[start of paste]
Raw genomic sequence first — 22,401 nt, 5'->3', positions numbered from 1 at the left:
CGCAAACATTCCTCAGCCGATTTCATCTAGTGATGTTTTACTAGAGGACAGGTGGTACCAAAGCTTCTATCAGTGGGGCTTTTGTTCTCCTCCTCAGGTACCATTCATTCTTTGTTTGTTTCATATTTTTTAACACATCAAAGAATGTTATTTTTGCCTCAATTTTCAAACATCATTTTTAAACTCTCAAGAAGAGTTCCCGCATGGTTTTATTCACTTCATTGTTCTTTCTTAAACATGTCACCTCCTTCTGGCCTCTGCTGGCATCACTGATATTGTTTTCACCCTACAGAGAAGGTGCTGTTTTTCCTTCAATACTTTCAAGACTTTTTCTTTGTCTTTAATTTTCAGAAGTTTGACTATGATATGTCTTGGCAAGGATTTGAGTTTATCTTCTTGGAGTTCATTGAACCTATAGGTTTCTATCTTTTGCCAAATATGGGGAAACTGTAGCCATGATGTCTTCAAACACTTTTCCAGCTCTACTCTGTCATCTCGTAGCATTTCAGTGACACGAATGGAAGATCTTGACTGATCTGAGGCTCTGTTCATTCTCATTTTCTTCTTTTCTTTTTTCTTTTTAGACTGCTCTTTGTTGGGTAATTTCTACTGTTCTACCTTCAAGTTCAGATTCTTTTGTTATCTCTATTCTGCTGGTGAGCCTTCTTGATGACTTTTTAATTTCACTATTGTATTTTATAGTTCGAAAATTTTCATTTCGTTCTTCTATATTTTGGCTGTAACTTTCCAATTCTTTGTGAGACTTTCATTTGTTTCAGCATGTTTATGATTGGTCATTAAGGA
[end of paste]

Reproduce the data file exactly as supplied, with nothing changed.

Raw genomic sequence first — 22,401 nt, 5'->3', positions numbered from 1 at the left:
CGCAAACATTCCTCAGCCGATTTCATCTAGTGATGTTTTACTAGAGGACAGGTGGTACCAAAGCTTCTATCAGTGGGGCTTTTGTTCTCCTCCTCAGGTACCATTCATTCTTTGTTTGTTTCATATTTTTTAACACATCAAAGAATGTTATTTTTGCCTCAATTTTCAAACATCATTTTTAAACTCTCAAGAAGAGTTCCCGCATGGTTTTATTCACTTCATTGTTCTTTCTTAAACATGTCACCTCCTTCTGGCCTCTGCTGGCATCACTGATATTGTTTTCACCCTACAGAGAAGGTGCTGTTTTTCCTTCAATACTTTCAAGACTTTTTCTTTGTCTTTAATTTTCAGAAGTTTGACTATGATATGTCTTGGCAAGGATTTGAGTTTATCTTCTTGGAGTTCATTGAACCTATAGGTTTCTATCTTTTGCCAAATATGGGGAAACTGTAGCCATGATGTCTTCAAACACTTTTCCAGCTCTACTCTGTCATCTCGTAGCATTTCAGTGACACGAATGGAAGATCTTGACTGATCTGAGGCTCTGTTCATTCTCATTTTCTTCTTTTCTTTTTTCTTTTTAGACTGCTCTTTGTTGGGTAATTTCTACTGTTCTACCTTCAAGTTCAGATTCTTTTGTTATCTCTATTCTGCTGGTGAGCCTTCTTGATGACTTTTTAATTTCACTATTGTATTTTATAGTTCGAAAATTTTCATTTCGTTCTTCTATATTTTGGCTGTAACTTTCCAATTCTTTGTGAGACTTTCATTTGTTTCAGCATGTTTATGATTGGTCATTAAGGA